The big Burger King sign across the street from a high school campus advertises this temptation: “2 Whoppers for $3.”
The scene is repeated throughout Chicago, where fast-food restaurants are clustered within easy walking distance of elementary and high schools, according to a study by Harvard’s School of Public Health. The researchers say the pattern probably exists in urban areas nationwide and is likely contributing to the nation’s obesity epidemic.
“It can be very hard for children and teens to eat in healthy ways when they’re inundated with this,” said lead author Bryn Austin, a researcher at Harvard and Children’s Hospital Boston.
Nearly 80 percent of Chicago schools studied had at least one fast-food restaurant within a half mile. Statistical mapping techniques showed there were at least three times more fast-food restaurants located less than a mile from schools than would be expected if the restaurants had been more randomly distributed, the researchers said.
Austin said Chicago was chosen because some of the researchers had previous expertise in the city, and she noted that Chicago has a diverse population that likely reflects what is happening in other urban areas.
Previous studies have shown that on a typical day, almost one-third of U.S. youngsters eat fast food, and that when they do, they consume more calories, fats and sugars and fewer fruits and vegetables than on days when they don’t eat fast food, the researchers said.
“We know that a great deal of thought and planning goes into fast-food restaurant site location,” and that children “are very important to the market,” Austin said.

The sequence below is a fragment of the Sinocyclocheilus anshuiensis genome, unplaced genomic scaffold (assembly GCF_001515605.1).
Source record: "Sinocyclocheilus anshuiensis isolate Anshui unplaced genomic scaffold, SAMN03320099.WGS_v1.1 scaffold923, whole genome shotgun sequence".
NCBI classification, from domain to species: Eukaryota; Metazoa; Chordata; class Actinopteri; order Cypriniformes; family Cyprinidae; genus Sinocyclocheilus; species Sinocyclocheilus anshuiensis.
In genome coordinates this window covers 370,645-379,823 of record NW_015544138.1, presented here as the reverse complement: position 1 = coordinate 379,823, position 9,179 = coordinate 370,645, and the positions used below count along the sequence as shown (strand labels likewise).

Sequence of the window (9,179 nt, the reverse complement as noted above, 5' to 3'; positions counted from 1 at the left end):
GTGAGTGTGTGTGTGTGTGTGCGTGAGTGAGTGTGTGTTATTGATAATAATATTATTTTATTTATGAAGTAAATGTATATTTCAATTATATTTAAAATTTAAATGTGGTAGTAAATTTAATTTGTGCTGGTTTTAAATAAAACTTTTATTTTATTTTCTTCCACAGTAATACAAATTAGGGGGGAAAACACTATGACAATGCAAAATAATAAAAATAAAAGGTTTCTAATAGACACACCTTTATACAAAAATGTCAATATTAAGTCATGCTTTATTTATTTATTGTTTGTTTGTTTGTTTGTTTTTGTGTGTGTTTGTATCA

McDonald’s Corp. spokesman Walt Riker said the fast-food giant locates its restaurants “in high-traffic areas like every other business, to serve customers. It has nothing to do with schools.” He called the study assumptions speculative since the researchers didn’t assess whether proximity of fast food affected students’ eating habits.
Burger King did not return several phone messages seeking comment.
The study was released Tuesday in the September issue of the American Journal of Public Health.
The researchers compiled 2002 data on 613 fast food restaurants and 1,292 public and private schools in Chicago. Sources included Technomic Inc., a food industry market research company that publishes a list of leading fast-food chains. Restaurants and schools for which addresses could not be found were excluded, but the researchers said the report includes at least 90 percent of both.
An estimated 16 percent or more than 9 million U.S. children aged 6 to 19 are seriously overweight or obese, numbers that have tripled since 1980.
Children in Chicago are more than twice as likely to be overweight when they enter kindergarten than children elsewhere, so the study is especially troubling, said Dr. Matt Longjohn, executive director of the Consortium to Lower Obesity in Chicago Children.
One solution is to “change demand” and make healthy food choices more accessible, Longjohn said.
Chicago’s public schools are among districts that have eliminated junk-food and soft drinks from campus vending machines in an effort to tackle the problem, but the researchers said the clustering of fast-food restaurants near schools may be undermining those efforts.
“We can’t really tell our students not to go to fast-food restaurants; all we can do is to educate them about what healthy food choices are,” said Mike Vaughn, a spokesman for Chicago’s public schools.